# $n\phi(n)$ with $\phi$ the totient function

How do I prove this theoreme I found on the Wikipedia article of Euler's totient function:

$$\frac{1}{2}n\phi(n)=\sum_{\begin{matrix}1\leq k \leq n \\ \gcd(k,n)=1\end{matrix}} k$$

I am aware, that $$\phi(n)=\sum_{\begin{matrix}1\leq k \leq n \\ \gcd(k,n)=1\end{matrix}} 1$$

but I am not sure what to do from here...

• You will need theorems of Dirichlet convolution. – orion May 12 '14 at 12:28
• @orion No, you won't. – Thomas Andrews May 12 '14 at 12:29
• Oh. I foolishly took a blind and longer road. – orion May 12 '14 at 12:32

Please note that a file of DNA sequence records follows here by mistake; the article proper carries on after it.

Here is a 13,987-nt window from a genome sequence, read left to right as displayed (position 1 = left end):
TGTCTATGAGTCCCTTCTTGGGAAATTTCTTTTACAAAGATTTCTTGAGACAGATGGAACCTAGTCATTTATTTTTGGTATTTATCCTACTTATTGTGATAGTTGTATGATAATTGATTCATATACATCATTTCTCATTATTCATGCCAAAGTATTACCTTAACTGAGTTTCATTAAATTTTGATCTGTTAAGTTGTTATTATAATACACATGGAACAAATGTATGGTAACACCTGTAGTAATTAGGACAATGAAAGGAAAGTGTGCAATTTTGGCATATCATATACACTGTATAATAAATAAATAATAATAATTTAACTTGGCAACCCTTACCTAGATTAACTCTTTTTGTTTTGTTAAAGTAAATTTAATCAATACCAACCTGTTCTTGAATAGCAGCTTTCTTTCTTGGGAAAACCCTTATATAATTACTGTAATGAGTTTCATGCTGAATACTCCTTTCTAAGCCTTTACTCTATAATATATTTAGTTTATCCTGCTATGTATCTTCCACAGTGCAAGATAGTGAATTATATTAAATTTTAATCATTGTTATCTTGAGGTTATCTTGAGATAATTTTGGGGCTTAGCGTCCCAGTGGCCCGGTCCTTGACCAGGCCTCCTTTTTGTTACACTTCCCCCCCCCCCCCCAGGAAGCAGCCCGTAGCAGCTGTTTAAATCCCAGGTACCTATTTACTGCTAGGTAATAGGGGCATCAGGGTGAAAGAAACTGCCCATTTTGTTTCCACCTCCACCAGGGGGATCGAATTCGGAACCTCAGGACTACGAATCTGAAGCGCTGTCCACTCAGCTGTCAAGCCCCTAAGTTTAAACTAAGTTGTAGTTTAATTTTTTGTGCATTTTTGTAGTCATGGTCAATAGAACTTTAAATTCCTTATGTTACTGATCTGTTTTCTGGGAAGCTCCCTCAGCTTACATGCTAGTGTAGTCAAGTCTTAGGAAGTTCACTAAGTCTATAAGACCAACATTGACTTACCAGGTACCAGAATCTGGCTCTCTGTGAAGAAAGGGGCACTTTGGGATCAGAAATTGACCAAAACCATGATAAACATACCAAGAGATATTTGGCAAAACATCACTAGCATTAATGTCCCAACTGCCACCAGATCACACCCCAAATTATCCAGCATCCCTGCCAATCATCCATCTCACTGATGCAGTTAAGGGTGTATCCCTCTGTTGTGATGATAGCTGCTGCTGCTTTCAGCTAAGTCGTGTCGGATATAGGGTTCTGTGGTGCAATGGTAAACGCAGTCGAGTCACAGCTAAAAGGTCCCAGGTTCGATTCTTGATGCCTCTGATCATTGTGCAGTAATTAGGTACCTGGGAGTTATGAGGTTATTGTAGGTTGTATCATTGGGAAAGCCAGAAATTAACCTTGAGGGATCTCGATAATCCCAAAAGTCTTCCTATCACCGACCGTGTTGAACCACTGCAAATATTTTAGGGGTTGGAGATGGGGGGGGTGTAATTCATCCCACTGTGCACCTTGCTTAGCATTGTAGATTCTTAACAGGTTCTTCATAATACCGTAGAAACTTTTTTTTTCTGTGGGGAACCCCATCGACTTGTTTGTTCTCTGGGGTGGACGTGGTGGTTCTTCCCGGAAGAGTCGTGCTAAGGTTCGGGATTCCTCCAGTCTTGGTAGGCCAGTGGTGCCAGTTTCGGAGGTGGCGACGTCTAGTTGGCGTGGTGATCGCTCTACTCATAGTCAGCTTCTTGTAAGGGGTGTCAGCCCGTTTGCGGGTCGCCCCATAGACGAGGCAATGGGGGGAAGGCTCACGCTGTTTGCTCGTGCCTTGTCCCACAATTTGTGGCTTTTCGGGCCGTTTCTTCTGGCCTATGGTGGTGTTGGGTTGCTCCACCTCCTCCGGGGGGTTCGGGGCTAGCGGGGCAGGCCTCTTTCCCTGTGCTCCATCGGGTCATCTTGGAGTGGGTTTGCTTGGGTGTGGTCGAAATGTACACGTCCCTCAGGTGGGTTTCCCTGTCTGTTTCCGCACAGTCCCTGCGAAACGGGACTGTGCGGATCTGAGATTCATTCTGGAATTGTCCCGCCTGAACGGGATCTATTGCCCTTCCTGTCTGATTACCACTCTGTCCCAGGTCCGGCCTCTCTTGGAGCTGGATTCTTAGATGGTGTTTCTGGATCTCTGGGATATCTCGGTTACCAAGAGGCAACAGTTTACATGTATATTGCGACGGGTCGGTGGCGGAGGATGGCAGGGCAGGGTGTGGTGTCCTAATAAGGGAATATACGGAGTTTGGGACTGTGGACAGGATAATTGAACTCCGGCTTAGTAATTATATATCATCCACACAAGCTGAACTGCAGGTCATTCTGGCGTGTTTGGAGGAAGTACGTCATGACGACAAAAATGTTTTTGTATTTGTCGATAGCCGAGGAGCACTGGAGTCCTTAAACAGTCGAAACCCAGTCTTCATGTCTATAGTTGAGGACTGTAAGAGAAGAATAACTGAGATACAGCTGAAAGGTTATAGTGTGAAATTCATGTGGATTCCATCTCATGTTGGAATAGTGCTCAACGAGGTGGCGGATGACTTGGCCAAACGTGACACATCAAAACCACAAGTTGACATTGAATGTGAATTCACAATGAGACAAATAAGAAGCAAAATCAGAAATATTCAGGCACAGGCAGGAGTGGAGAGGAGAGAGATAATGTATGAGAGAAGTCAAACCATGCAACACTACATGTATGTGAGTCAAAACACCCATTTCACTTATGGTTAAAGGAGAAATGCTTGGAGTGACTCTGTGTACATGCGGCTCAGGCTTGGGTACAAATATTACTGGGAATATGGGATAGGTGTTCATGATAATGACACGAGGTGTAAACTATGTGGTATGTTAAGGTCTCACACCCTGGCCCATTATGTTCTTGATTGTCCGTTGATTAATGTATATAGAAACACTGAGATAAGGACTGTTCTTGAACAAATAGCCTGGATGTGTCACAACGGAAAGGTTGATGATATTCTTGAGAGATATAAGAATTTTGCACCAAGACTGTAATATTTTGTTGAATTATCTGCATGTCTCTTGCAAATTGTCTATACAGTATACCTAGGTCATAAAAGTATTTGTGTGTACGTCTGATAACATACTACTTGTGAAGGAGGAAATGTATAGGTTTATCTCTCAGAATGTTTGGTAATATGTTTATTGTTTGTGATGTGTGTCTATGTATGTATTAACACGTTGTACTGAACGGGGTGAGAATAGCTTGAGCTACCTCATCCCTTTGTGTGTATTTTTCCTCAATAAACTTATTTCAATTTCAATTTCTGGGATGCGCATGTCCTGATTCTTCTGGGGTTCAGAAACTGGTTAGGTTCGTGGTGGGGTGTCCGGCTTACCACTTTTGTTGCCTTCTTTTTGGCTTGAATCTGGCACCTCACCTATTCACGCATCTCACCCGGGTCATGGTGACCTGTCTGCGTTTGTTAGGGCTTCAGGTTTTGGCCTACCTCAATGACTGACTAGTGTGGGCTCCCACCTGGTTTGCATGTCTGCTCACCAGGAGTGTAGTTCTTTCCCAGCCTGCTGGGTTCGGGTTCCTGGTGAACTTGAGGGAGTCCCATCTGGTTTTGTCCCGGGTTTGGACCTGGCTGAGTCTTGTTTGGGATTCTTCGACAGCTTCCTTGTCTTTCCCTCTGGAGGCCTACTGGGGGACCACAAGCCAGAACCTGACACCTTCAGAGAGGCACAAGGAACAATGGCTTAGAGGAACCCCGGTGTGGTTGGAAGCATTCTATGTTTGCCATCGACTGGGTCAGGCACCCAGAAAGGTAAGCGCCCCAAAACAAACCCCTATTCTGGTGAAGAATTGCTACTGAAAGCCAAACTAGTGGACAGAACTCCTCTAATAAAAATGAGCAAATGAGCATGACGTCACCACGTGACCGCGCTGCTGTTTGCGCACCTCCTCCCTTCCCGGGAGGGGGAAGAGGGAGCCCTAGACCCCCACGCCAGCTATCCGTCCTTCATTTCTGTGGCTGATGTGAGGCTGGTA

• Note, it is only true if $n>1.$ – Thomas Andrews May 1 '18 at 14:53

$$\sum_{\substack{1\leq k\leq n\\(k,n)=1}} (n-k) = \sum_{\substack{1\leq k\leq n\\(k,n)=1}} k$$
\begin{align}n\phi(n) &= n \sum_{\substack{1\leq k\leq n\\(k,n)=1}} 1\\ &= \sum_{\substack{1\leq k\leq n\\(k,n)=1}} n \\&= \sum_{\substack{1\leq k\leq n\\(k,n)=1}}(n-k) + \sum_{\substack{1\leq k\leq n\\(k,n)=1}} k \\&= 2\sum_{\substack{1\leq k\leq n\\(k,n)=1}} k\end{align}
Note, the first equality is only true for $n>1$, since when $n=1$ you have that $(1,1)=1$ so the left side is $1-1$ and the right side is $1.$